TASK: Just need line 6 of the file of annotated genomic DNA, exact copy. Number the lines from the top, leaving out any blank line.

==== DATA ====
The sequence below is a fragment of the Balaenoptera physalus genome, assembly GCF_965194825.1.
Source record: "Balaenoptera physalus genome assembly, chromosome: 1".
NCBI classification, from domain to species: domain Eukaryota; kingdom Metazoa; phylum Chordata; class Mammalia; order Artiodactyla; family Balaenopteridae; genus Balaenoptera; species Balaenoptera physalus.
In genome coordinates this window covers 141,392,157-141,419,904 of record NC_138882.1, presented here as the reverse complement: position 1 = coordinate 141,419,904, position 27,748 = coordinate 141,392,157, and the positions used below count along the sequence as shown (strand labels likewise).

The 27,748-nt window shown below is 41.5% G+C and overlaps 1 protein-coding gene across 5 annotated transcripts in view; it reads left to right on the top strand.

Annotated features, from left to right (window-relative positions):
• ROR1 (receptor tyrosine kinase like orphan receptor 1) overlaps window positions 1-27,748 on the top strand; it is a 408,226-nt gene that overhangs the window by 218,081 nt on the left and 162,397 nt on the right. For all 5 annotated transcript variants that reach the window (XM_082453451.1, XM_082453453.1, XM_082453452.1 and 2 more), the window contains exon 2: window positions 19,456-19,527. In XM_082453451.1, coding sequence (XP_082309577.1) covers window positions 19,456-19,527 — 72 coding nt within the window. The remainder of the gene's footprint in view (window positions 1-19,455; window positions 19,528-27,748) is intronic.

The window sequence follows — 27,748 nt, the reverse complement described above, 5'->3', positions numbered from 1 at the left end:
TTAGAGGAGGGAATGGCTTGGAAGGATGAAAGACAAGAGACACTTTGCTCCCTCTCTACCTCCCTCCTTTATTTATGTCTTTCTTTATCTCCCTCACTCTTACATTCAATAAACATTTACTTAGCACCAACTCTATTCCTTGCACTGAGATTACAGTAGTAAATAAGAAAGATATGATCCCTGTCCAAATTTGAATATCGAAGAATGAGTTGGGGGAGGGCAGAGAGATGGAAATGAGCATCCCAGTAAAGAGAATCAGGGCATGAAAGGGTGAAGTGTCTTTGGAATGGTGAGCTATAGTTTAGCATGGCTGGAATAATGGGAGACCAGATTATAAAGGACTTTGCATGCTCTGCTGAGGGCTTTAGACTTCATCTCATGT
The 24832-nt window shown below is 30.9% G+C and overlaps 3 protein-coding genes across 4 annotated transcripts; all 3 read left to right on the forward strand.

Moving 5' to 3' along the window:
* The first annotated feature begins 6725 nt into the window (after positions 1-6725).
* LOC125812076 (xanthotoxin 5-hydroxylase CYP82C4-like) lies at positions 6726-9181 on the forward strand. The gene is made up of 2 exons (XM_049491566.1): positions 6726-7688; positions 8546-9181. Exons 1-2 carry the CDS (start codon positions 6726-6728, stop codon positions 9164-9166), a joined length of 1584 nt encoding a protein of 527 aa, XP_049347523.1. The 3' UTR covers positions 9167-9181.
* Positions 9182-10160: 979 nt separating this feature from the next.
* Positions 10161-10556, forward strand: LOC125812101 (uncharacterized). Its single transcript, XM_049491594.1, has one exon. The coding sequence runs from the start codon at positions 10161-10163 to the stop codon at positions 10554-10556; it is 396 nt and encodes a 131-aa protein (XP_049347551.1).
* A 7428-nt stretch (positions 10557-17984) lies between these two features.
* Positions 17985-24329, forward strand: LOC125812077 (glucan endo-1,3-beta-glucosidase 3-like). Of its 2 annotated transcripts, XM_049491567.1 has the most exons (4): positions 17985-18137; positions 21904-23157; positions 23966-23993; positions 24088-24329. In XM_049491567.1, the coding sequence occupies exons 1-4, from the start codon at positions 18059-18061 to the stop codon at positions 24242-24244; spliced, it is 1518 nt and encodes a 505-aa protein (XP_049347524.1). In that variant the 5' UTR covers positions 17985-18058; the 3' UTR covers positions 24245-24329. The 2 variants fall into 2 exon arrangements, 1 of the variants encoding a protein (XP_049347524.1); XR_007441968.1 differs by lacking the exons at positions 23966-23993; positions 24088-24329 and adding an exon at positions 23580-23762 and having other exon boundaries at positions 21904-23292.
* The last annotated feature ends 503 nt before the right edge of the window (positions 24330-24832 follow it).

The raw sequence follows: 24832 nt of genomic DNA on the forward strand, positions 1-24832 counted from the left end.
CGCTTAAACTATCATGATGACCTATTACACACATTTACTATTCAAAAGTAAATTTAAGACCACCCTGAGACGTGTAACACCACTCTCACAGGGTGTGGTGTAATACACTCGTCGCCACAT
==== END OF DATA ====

Annotated features, from left to right (window-relative positions):